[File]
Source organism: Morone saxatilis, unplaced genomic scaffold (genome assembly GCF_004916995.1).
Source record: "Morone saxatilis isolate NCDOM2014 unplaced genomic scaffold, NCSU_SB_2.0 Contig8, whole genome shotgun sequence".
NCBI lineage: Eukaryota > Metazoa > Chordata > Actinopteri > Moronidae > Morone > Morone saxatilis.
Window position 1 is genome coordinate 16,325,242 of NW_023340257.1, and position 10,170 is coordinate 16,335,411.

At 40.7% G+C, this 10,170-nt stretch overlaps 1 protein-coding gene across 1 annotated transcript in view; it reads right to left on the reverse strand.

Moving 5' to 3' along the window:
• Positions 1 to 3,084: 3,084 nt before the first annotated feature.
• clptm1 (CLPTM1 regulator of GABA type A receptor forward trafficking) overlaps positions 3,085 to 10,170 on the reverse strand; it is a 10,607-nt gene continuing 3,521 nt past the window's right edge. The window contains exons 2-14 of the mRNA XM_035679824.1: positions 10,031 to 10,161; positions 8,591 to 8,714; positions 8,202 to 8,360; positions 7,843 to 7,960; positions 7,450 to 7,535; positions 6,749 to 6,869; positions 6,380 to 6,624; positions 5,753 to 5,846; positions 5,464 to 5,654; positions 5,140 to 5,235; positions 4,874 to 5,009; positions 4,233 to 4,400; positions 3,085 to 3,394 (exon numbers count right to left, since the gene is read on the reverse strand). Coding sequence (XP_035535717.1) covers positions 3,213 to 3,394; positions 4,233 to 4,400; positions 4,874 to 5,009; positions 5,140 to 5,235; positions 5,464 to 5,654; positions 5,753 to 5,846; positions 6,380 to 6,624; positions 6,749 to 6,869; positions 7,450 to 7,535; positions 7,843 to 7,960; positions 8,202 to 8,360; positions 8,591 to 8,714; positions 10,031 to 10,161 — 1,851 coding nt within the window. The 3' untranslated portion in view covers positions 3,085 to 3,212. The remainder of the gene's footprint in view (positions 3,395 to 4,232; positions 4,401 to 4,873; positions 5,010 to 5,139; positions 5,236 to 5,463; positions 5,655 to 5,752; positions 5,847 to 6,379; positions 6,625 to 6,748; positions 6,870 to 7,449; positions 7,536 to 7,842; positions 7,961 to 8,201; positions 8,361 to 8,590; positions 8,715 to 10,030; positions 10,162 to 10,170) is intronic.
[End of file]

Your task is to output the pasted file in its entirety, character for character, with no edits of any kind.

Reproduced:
Source organism: Morone saxatilis, unplaced genomic scaffold (genome assembly GCF_004916995.1).
Source record: "Morone saxatilis isolate NCDOM2014 unplaced genomic scaffold, NCSU_SB_2.0 Contig8, whole genome shotgun sequence".
NCBI lineage: Eukaryota > Metazoa > Chordata > Actinopteri > Moronidae > Morone > Morone saxatilis.
Window position 1 is genome coordinate 16,325,242 of NW_023340257.1, and position 10,170 is coordinate 16,335,411.

At 40.7% G+C, this 10,170-nt stretch overlaps 1 protein-coding gene across 1 annotated transcript in view; it reads right to left on the reverse strand.

Moving 5' to 3' along the window:
• Positions 1 to 3,084: 3,084 nt before the first annotated feature.
• clptm1 (CLPTM1 regulator of GABA type A receptor forward trafficking) overlaps positions 3,085 to 10,170 on the reverse strand; it is a 10,607-nt gene continuing 3,521 nt past the window's right edge. The window contains exons 2-14 of the mRNA XM_035679824.1: positions 10,031 to 10,161; positions 8,591 to 8,714; positions 8,202 to 8,360; positions 7,843 to 7,960; positions 7,450 to 7,535; positions 6,749 to 6,869; positions 6,380 to 6,624; positions 5,753 to 5,846; positions 5,464 to 5,654; positions 5,140 to 5,235; positions 4,874 to 5,009; positions 4,233 to 4,400; positions 3,085 to 3,394 (exon numbers count right to left, since the gene is read on the reverse strand). Coding sequence (XP_035535717.1) covers positions 3,213 to 3,394; positions 4,233 to 4,400; positions 4,874 to 5,009; positions 5,140 to 5,235; positions 5,464 to 5,654; positions 5,753 to 5,846; positions 6,380 to 6,624; positions 6,749 to 6,869; positions 7,450 to 7,535; positions 7,843 to 7,960; positions 8,202 to 8,360; positions 8,591 to 8,714; positions 10,031 to 10,161 — 1,851 coding nt within the window. The 3' untranslated portion in view covers positions 3,085 to 3,212. The remainder of the gene's footprint in view (positions 3,395 to 4,232; positions 4,401 to 4,873; positions 5,010 to 5,139; positions 5,236 to 5,463; positions 5,655 to 5,752; positions 5,847 to 6,379; positions 6,625 to 6,748; positions 6,870 to 7,449; positions 7,536 to 7,842; positions 7,961 to 8,201; positions 8,361 to 8,590; positions 8,715 to 10,030; positions 10,162 to 10,170) is intronic.